WS may feel like The One, but really, is The One someone who seems enthusiastic but is just a bit unreachable?

The timing

I think in my life, I’ve had three breakups that felt like this – where it almost felt like a devastating addiction.

Besides WS and the Glamorous Adulterer, there was also I guy I went out with when I was 22, who I spent months pining for after it ended.

The similarity with all three men was the timing – the timing of when we got together and the timing of the breakup.

With all three, I met them at a time when everything else in my life was a bit bleak. With the guy when I was 22, I met him on my last night out before my final year exams at Uni. We spent a month texting each other, all day every day, while I revised in the library, before we had our first date, the day after my last exam. Even though it was kind of a great time in my life, living in a house with 8 friends, I didn’t cope with exams very well. His texts really cheered me up, and I was well on the way to loving him before our first date.

With the Glamorous Adulterer, he’d been my boss for a year or so, then I left, and shortly after that my ex-boyfriend died. I knew for certain I was only doing it to distract myself, and he convinced himself he was doing me a favour by giving me a distraction.

With WS, I only recently realised that after breaking up with Matthew, I actually felt a bit depressed. It was hard living together, work was hard and I felt down, and like a failure, because of being single again.

In all 3 cases, life was a bit grey, then they came along, and I gripped onto that bit of joy like it was a life raft.

Then there was the timing of the breakup. With all three, it ended after around 4-6 months.

I’ve had much longer relationships, that had horrible endings in different ways, but this breakup-timeframe seems to have a particularly crazy quality to it. It’s long enough that it really is love, not just infatuation, but it’s early love. It’s just about still in the honeymoon period, when you’re still idealising the partner and don’t know many bad things about them yet. The emotions are at their most intense, because it’s just before they’ve stared levelling off.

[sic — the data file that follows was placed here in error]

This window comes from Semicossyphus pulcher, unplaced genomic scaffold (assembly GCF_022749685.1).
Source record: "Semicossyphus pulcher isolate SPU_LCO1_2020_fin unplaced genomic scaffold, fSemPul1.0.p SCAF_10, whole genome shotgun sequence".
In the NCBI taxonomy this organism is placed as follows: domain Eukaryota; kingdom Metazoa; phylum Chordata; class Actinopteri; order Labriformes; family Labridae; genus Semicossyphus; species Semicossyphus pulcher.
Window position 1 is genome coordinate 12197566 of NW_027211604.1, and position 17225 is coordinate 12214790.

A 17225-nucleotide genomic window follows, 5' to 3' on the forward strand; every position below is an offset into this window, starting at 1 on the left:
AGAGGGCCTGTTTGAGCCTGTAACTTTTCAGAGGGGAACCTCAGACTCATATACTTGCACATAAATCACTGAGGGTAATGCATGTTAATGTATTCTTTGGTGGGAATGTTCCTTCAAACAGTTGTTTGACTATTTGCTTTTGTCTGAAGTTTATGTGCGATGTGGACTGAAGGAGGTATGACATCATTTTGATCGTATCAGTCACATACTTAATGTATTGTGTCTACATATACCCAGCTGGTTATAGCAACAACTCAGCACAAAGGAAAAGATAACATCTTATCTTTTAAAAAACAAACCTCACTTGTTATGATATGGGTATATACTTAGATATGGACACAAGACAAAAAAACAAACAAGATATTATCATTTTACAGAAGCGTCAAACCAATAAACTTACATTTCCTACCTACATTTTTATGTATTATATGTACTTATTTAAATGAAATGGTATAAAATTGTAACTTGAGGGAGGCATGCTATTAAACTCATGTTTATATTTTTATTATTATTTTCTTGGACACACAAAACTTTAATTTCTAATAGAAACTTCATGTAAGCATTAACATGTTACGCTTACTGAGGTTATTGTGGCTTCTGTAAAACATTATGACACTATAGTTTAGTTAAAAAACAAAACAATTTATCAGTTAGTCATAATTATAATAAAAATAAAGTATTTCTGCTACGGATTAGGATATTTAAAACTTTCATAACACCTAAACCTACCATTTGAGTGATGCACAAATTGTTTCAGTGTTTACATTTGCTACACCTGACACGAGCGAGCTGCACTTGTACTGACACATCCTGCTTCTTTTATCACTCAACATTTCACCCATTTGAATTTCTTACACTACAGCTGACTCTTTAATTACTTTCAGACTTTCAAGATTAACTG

Love graph

Obviously, when a relationship ends after years, it’s a lot more devastating. It changes your future life plans. You might have spent years thinking you’d be together until you die. You might even have to support children through it, as well as trying to cope yourself. I’m not saying this is as bad as that.

However, our brain chemistry contributes to the crazy quality that breakups in this phase have.

Brain scans show that when we’re falling in love, it is Dopamine City in our brains. Dopamine is a brain chemical related to pleasure, motivation but also addiction. Parts of the brain that are also related to addiction, ADHD and OCD are active in producing and receiving dopamine when we’re falling in love (the ventral tegmental area and caudate nucleus).

There’s an evolutionary benefit to falling in love. The most loved up cavemen and women had the most sex, and then pair-bonded to successfully raise their children, so their loved up genes got passed on.

With both the GA, and the guy from when I was 22, I really have looked back, after the dopamine has worn off, and thought oh my God! He was just a normal man!

Lack of closure

It’s tempting to think that how painful the breakup is, is directly related to how good the relationship was. If it hurts this much, I must’ve lost something amazing.

But I think they can be quite unrelated. With the guy when I was 22, after we broke up, I moved to a new city where I didn’t know anyone, and started a job with a lot of quiet periods on a ward, so I had a lot of time to think. Facebook had just been invented, so it was the first time I had the chance to spend hours staring at photos of an ex with their new girlfriend.

At the time, I was convinced he was Jesus, combined with Romeo Montague and Mr Darcy. Now, I literally cannot tell you one positive quality this guy had (if I really try – he had nice hair, I liked his parents and the sex was pleasantly straightforward).

I think part of why the current breakup is so bad, is not because he’s perfect, but actually because he’s handled it really badly. All the difficult but kind things he could’ve done to make it easier, such as not breaking up with me over WhatsApp, and agreeing to meet so we can talk and get closure, he has refused to do.

(With one exception – he has gone out of his way to make clear he is not rejecting me personally, but just isn’t able to be in any relationship; being dumped can make you feel like a rubbish, undesirable person, but he has done well to prevent that.)

But he has done a lot of things to make it worse. I think if you wanted to mess with the head of someone you’ve just broken up with, there are 4 kinds of messages you could send:

  • heartfelt messages saying you love them (especially if you never said it when you were together)
  • abusive messages calling them a cunt
  • messages that make them worry about you (e.g saying you want to die)
  • saying “I’m going to tell you something really significant tomorrow”. Then saying nothing the next day.

That would be Day One at Headfuck School (or maybe days 1-4. There’s probably a Library Tour on Day One).

I’ve done things I regret in my relationships (not least to poor Mrs Glamorous Adulterer), but I would never treat anyone like this.

Maybe he isn’t a boy version of me after all.